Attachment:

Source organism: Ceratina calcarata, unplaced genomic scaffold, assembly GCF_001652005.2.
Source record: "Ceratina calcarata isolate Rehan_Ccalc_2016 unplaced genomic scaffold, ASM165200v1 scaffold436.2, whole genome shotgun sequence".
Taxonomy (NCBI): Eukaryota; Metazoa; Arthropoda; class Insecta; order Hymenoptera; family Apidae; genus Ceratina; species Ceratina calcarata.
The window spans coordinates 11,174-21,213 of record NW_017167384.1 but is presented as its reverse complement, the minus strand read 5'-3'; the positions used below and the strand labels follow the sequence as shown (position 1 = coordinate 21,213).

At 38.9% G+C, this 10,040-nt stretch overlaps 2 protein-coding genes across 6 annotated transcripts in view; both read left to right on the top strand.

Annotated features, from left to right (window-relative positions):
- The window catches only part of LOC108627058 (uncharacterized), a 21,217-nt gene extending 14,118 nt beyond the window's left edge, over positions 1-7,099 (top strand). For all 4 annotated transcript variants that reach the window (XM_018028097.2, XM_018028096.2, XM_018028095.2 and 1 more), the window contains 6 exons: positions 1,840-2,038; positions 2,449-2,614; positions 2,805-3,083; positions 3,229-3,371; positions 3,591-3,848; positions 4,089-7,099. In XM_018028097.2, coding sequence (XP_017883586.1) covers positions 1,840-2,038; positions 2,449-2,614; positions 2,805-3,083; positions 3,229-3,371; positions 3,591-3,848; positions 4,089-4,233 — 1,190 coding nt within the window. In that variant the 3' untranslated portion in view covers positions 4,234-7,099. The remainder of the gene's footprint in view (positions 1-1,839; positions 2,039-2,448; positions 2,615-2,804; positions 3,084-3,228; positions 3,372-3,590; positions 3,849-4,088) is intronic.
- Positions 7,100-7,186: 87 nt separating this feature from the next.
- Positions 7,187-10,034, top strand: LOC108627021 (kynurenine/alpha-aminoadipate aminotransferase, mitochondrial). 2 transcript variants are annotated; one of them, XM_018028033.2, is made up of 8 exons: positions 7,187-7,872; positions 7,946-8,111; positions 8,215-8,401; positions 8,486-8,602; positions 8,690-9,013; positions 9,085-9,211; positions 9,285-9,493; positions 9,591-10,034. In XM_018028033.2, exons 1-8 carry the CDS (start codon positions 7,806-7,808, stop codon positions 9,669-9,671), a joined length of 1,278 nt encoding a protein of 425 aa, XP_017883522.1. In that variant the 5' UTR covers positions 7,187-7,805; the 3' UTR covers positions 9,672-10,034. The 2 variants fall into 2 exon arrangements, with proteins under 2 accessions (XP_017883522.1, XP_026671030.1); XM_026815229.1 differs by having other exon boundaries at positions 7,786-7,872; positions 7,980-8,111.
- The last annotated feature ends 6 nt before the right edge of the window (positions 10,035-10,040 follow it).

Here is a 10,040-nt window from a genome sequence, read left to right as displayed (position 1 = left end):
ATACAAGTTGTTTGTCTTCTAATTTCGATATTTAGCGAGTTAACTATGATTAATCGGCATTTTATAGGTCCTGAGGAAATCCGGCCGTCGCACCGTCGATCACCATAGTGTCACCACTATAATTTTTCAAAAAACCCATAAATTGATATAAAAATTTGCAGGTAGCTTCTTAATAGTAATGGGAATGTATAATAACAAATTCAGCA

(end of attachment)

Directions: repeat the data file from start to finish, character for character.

Source organism: Ceratina calcarata, unplaced genomic scaffold, assembly GCF_001652005.2.
Source record: "Ceratina calcarata isolate Rehan_Ccalc_2016 unplaced genomic scaffold, ASM165200v1 scaffold436.2, whole genome shotgun sequence".
Taxonomy (NCBI): Eukaryota; Metazoa; Arthropoda; class Insecta; order Hymenoptera; family Apidae; genus Ceratina; species Ceratina calcarata.
The window spans coordinates 11,174-21,213 of record NW_017167384.1 but is presented as its reverse complement, the minus strand read 5'-3'; the positions used below and the strand labels follow the sequence as shown (position 1 = coordinate 21,213).

At 38.9% G+C, this 10,040-nt stretch overlaps 2 protein-coding genes across 6 annotated transcripts in view; both read left to right on the top strand.

Annotated features, from left to right (window-relative positions):
- The window catches only part of LOC108627058 (uncharacterized), a 21,217-nt gene extending 14,118 nt beyond the window's left edge, over positions 1-7,099 (top strand). For all 4 annotated transcript variants that reach the window (XM_018028097.2, XM_018028096.2, XM_018028095.2 and 1 more), the window contains 6 exons: positions 1,840-2,038; positions 2,449-2,614; positions 2,805-3,083; positions 3,229-3,371; positions 3,591-3,848; positions 4,089-7,099. In XM_018028097.2, coding sequence (XP_017883586.1) covers positions 1,840-2,038; positions 2,449-2,614; positions 2,805-3,083; positions 3,229-3,371; positions 3,591-3,848; positions 4,089-4,233 — 1,190 coding nt within the window. In that variant the 3' untranslated portion in view covers positions 4,234-7,099. The remainder of the gene's footprint in view (positions 1-1,839; positions 2,039-2,448; positions 2,615-2,804; positions 3,084-3,228; positions 3,372-3,590; positions 3,849-4,088) is intronic.
- Positions 7,100-7,186: 87 nt separating this feature from the next.
- Positions 7,187-10,034, top strand: LOC108627021 (kynurenine/alpha-aminoadipate aminotransferase, mitochondrial). 2 transcript variants are annotated; one of them, XM_018028033.2, is made up of 8 exons: positions 7,187-7,872; positions 7,946-8,111; positions 8,215-8,401; positions 8,486-8,602; positions 8,690-9,013; positions 9,085-9,211; positions 9,285-9,493; positions 9,591-10,034. In XM_018028033.2, exons 1-8 carry the CDS (start codon positions 7,806-7,808, stop codon positions 9,669-9,671), a joined length of 1,278 nt encoding a protein of 425 aa, XP_017883522.1. In that variant the 5' UTR covers positions 7,187-7,805; the 3' UTR covers positions 9,672-10,034. The 2 variants fall into 2 exon arrangements, with proteins under 2 accessions (XP_017883522.1, XP_026671030.1); XM_026815229.1 differs by having other exon boundaries at positions 7,786-7,872; positions 7,980-8,111.
- The last annotated feature ends 6 nt before the right edge of the window (positions 10,035-10,040 follow it).

Here is a 10,040-nt window from a genome sequence, read left to right as displayed (position 1 = left end):
ATACAAGTTGTTTGTCTTCTAATTTCGATATTTAGCGAGTTAACTATGATTAATCGGCATTTTATAGGTCCTGAGGAAATCCGGCCGTCGCACCGTCGATCACCATAGTGTCACCACTATAATTTTTCAAAAAACCCATAAATTGATATAAAAATTTGCAGGTAGCTTCTTAATAGTAATGGGAATGTATAATAACAAATTCAGCA